I don’t ’t want to go on and on in this theoretical way. But I want to emphasize that we need a fresh approach to inclusion and a renewed commitment to a common good and covenant offer us one way of thinking.
How do we do this?
I will continue with Sacks for just a moment as I move to the third part of my talk and to where I think we can go from here.
Sacks sites the 1954 research of Muzafer Sherif and his famous Robbers’ Cave Experiment. (Please read the link for information or watch the video of my talk.) In a strong and moving revelation, Sacks asserts that the key to remaking civil society and a strong social fabric is not dialogue; it is doing or building things together. It “is a paradigm-shifting insight,” he says. “Side by side works better than face to face.” 7
We must do something together, build something together if we are going to have true inclusion, empathy, understanding and a shared vision of the common good that we can commit to. As Sudhir said this morning, we can’t just talk about diversity and inclusion, we must do it.
What do we need to do? What does this mean for us here today? For our communities?
We must work side by side to solve shared problems – and certainly we have enough of them. Racism and lack of inclusion, global migration and resettlement, which we’re focused on today, also climate change and affordability. A key take away from today’s dialogue is to create opportunities for working side by side.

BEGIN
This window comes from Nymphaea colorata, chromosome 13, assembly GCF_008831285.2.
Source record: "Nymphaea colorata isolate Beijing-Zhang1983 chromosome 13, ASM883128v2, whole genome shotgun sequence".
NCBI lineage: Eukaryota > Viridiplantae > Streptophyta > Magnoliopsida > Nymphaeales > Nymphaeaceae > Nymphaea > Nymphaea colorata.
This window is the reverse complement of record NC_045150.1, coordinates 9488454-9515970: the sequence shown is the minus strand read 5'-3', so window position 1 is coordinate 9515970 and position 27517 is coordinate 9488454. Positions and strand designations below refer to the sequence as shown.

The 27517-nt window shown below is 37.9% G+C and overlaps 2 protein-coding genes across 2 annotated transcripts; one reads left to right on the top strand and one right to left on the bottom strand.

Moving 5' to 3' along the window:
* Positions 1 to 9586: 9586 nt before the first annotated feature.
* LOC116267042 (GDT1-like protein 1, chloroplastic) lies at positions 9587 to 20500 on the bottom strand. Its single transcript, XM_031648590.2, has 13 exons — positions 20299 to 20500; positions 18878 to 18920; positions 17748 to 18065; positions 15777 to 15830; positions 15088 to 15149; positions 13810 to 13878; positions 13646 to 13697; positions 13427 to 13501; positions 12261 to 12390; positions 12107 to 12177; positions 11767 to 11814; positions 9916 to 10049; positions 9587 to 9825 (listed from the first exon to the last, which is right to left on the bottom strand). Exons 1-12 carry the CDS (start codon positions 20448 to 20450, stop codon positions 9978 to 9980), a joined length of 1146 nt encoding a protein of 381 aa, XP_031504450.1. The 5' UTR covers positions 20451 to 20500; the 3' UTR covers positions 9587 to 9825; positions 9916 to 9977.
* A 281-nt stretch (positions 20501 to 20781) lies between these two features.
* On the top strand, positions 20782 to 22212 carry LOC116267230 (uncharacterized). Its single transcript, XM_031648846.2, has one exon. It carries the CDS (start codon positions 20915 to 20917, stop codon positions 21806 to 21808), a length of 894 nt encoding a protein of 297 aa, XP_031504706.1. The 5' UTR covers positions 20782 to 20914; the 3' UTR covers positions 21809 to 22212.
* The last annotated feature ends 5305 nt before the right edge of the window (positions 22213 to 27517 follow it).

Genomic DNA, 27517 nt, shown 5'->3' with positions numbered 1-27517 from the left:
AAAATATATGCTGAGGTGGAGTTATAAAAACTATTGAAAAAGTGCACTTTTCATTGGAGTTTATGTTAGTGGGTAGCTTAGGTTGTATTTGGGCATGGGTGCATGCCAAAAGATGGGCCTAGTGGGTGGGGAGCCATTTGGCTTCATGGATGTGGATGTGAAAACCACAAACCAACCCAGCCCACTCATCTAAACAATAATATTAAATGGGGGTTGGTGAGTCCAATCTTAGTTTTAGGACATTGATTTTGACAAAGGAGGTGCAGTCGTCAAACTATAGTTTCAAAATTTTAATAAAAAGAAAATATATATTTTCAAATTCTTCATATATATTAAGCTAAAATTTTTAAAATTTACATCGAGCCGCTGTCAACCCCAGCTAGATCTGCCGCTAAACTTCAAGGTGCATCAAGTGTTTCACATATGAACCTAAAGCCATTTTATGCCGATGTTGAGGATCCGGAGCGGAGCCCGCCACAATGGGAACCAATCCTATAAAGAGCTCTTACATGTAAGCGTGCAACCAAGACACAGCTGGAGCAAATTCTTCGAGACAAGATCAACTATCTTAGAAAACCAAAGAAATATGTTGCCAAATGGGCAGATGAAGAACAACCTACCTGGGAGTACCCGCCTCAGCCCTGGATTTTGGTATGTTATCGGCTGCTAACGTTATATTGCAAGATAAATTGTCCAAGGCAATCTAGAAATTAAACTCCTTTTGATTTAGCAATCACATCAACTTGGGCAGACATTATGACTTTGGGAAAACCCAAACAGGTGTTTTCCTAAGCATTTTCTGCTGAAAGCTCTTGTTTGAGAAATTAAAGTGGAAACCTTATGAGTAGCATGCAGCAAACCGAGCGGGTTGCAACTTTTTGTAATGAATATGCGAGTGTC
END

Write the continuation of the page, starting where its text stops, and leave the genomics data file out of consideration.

Here are some that I know have already happened or are happening (Please watch the video of my talk for more detail and colour):
- Members of the Victoria Police Department are going to hockey games with members of Indigenous street community
- Members of the Victoria Police Department are playing soccer with members of the Muslim community
- Victoria’s Sikh community organized a protective human chain around the mosque during Friday prayers
- Ramadan dinner at City hall. Planning for this year, we talked about hiring staff to clean up but then remembered the experience of cleaning up together last year.
- City of Victoria Youth Council, racialized minority and non-racialized-minority youth organizing Cultural Fair (12-4pm at City Hall May 25th).
- Employment Opportunity Exchange
- The South Island Prosperity Project and Indigenous Member Nations
- Welcoming City Initiative
To wrap up. Ruth said in her introductory remarks that this gathering is about authentic stories and turning those stories, through listening, into action. I think that’s one of the themes that’s emerged for me this morning – the importance of story. One of the things that’s that really important, that’s come out here, is that the stories we each tell matter. The former Prime Minister of Canada, the Honourable Kim Campbell, came to speak in Victoria a few years ago as a fundraiser for Bridges for Women. And she said something that I have not forgotten, and it resonated here again today. She said, “Stories are the unit of human understanding.”
My opinion, my feeling and my experience here today is that really it is civil society and not the market or the state where inclusion is going to happen the most quickly and most wholeheartedly.
The questions that I want to leave all of us with are: What kind of covenant do we want to make with each other? My sense is that the covenant that we want to make with each other has something to do with honouring and holding up each other’s stories. As we honour and hold each other stories up, what kind of shared fate do we want to create together? And what is our collective definition of the common good where the dignity of each is recognized?